Richter, G. M. (1932), The Archaic Greek Statue, The Metropolitan Museum of Art Bulletin 27(10): 217-223 Richter, G. M. (1955), The Origin of Verism in Roman Studies, Journal of Roman Studies 45: 39 46. Ridgway, B. S. (1966), Greek Kouroi and Egyptian Methods, American Journal of Archaeology 70(1): 68-70. Ridgway, B. S. (1977), The Archaic Style in Greek Sculpture, Princeton. Strong, D. E (1967), The Classical World, New York, Toronto. Woldering, I (1963), The Art of Egypt, Holle Verlag, Baden-Baden, Germany. Figures were retrieved from: http://employees.oneonta.edu/farberas/arth/arth209/archaic_sculpture.html accessed 12/10/2009 http://idliketocallyourattentionto.blogspot.com/2007/04/comparison-and-contrast.html accessed on 21/10/2009 http://www.romanemperors.com/julius-caesar.htm accessed on 22/10/2009 http://employees.oneonta.edu/farberas/arth/arth209/archaic_sculpture.html accessed 12/10/2009 http://idliketocallyourattentionto.blogspot.com/2007/04/comparison-and-contrast.html accessed on 21/10/2009 http://employees.oneonta.edu/farberas/arth/arth209/archaic_sculpture.html accessed 12/10/2009 http://idliketocallyourattentionto.blogspot.com/2007/04/comparison-and-contrast.html accessed on 21/10/2009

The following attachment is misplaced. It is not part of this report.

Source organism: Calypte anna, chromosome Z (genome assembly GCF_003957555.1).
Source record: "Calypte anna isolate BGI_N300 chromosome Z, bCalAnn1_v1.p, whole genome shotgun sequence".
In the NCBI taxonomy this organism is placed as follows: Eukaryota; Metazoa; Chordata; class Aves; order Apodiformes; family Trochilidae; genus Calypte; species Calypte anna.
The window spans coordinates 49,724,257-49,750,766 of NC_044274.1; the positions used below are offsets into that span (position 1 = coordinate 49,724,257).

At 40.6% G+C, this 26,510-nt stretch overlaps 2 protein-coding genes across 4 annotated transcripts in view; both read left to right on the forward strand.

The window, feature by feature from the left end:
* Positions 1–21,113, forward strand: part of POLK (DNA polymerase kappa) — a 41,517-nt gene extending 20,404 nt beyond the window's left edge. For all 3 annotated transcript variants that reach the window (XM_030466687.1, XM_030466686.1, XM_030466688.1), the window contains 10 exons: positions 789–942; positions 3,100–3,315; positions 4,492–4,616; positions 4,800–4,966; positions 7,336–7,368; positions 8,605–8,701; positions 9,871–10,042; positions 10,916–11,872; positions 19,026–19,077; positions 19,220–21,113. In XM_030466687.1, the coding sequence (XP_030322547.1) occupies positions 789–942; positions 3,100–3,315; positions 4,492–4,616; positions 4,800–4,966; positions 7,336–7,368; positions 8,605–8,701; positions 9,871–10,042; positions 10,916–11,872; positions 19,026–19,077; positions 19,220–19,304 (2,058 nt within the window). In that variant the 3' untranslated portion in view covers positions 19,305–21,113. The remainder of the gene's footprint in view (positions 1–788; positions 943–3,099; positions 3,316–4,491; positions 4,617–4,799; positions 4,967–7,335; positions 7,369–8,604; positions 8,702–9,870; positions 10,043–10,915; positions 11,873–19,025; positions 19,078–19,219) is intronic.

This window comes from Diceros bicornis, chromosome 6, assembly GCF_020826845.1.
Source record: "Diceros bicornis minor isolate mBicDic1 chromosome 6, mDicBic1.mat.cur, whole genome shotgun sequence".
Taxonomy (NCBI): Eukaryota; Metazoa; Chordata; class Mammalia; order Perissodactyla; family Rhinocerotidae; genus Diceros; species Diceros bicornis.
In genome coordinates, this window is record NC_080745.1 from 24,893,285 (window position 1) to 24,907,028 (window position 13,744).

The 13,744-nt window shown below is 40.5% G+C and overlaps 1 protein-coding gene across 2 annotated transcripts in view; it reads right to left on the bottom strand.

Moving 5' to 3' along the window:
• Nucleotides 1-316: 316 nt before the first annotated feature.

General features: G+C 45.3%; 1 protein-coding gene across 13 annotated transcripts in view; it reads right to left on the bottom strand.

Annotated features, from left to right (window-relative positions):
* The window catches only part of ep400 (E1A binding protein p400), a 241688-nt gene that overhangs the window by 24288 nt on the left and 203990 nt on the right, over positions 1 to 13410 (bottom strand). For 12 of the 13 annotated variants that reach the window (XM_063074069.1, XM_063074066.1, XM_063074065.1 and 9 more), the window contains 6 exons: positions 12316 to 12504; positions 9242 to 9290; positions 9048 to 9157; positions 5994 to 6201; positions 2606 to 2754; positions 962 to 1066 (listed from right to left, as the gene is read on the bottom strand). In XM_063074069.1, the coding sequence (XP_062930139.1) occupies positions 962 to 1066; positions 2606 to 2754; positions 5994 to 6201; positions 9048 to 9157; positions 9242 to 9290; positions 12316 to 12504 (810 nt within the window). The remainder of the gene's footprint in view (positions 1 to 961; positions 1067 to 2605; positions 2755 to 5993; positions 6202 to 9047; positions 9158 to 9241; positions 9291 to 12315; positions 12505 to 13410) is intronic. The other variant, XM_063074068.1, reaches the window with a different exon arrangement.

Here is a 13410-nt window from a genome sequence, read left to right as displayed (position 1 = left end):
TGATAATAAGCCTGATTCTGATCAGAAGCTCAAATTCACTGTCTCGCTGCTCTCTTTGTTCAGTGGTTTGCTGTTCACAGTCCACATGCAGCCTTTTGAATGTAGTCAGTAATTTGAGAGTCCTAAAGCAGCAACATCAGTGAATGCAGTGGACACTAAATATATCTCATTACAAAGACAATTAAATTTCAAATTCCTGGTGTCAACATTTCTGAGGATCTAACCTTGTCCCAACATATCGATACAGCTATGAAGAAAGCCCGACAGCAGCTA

Cultural Heritage


Giovanni Fatta, Tiziana Campisi, Calogero Vinci University of Palermo Dipartimento di Progetto e Costruzione Edilizia (DPCE) Viale delle Scienze, Edificio 8, 90128 Palermo e-mail: fatta@unipa.it; campisi@unipa.it, calogero.vinci@unipa.it